Doctors seem to think differently. I've been getting some weird results on liver function tests for a couple of years now, basically since when I got health insurance while I was living in New York and decided that I should make them pay out some of my money to a doctor. One of the more stressful weeks in my life was in between when my doctor told me, "You have hepatitis!" and when the tests for the A, B and C viruses came back (negative.) Ever since then, when I walk into a doctor's office, the doctor sees a pin cushion.
My liver doesn't look quite right on an ultrasound either, and since I'm not fat, barely drink, and have stopped using anti-inflammatories, it's kind of a mystery. So my doctor decided she wanted a chunk of it. Actually, two chunks.
Yesterday's festivity was giving up those two chunks of liver. I went to the hospital at 9:45am, having not eaten since 1:30am. I wasn't really bothered by that... yet. There, I got to change into a hospital gown and a pair of those awesome grippy socks that hospitals have. Then someone who claimed to work as a bagger at the Safeway across the street took a blood sample, the nurse started an IV, and Adella and I waited for whatever the next thing was. Adella is totally awesome for coming with me. While we waited, I modeled the hospital gown, which is totally sexy. Pictures are linked to from my Facebook.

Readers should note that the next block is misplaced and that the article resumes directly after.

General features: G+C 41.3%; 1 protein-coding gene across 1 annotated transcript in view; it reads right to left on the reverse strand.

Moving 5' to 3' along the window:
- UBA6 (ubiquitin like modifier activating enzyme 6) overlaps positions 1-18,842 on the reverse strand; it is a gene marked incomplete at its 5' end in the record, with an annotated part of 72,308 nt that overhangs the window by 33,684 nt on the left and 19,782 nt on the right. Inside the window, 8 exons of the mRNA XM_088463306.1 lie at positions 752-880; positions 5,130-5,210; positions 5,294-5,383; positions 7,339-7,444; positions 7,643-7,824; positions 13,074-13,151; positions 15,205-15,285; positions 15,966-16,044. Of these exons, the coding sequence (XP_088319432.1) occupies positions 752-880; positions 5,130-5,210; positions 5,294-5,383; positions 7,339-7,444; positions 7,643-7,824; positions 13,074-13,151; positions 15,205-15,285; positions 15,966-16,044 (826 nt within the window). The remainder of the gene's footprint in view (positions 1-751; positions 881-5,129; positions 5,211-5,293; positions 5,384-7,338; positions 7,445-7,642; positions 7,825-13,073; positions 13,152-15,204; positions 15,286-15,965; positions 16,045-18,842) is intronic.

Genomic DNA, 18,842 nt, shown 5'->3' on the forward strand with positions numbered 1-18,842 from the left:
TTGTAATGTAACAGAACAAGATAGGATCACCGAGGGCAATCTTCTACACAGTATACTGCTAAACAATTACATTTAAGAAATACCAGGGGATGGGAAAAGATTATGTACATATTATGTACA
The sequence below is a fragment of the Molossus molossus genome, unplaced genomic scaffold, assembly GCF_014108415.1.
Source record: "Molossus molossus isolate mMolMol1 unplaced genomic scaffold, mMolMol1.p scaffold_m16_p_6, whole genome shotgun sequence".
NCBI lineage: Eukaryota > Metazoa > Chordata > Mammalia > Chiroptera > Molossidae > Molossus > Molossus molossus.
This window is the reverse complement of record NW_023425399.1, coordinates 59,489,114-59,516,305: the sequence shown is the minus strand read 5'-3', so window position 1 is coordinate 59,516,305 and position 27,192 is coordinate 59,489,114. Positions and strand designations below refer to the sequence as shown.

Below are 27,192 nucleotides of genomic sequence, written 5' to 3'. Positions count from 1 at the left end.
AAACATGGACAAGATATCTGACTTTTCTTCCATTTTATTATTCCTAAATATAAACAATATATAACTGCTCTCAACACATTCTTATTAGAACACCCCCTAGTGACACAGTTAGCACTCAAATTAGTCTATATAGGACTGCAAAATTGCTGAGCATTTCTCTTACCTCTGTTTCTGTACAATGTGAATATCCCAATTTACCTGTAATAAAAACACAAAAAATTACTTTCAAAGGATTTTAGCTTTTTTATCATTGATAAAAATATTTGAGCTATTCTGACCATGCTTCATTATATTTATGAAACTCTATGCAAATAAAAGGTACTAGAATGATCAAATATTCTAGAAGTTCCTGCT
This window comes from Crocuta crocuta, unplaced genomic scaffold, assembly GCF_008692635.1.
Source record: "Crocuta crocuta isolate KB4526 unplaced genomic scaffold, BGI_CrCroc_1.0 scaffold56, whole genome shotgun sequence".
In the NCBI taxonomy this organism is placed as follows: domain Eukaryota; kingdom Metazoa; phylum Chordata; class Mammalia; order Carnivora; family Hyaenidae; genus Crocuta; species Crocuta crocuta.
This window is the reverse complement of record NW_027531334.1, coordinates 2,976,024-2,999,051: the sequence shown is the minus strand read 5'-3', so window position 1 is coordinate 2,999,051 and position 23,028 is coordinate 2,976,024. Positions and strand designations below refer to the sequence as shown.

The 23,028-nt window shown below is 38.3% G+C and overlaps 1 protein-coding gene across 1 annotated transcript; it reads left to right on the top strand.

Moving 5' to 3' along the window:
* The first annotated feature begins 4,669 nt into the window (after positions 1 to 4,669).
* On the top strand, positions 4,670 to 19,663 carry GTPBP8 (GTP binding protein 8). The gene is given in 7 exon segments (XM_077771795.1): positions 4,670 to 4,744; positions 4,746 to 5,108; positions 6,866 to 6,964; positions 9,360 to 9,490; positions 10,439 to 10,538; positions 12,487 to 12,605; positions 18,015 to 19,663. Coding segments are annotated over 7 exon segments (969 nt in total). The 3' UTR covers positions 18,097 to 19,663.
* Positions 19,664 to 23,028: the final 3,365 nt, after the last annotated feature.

I knew I was going to be doing a lot of waiting, so I brought my physics and chemistry notebooks, my laptop and my giant calculator. I considered finishing my physics assignment while we waited, but decided that that would just ensure that I got taken wherever I was going for the biopsy and would have to waste a lot of timing figuring out what, exactly, I'd just proven when I got back.
After a while, a guy showed up to wheel me down to radiology, where the biopsy would actually take place. It was to be an ultrasound-guided biopsy, and I guess out of me, the biopsy kit and the ultrasound machine, the ultrasound machine was the least portable. He offered to take the stairs, but then went via the elevator. I practiced my royal wave, to the amusement of hospital staff who are good sports for pretending not to have seen it before.
A nurse asked me to confirm my name. Then a radiologist, or at least a radiology technician, smeared a bunch of teal colored stuff on my abdomen and got out the ultrasound machine. They wanted to make sure not to hit any big veins. A physician assistant showed up to do the biopsy. I've always said I'd rather have a physician assistant or nurse practitioner who thinks it's kind of cool to get to do them than a doctor who's totally over it if it's not life-threatening. The PA stuck me with a needle with lidocaine and injected some at a couple of different depths. That was quite painful, especially at one depth that he said was the perineum, and often quite painful. Thanks...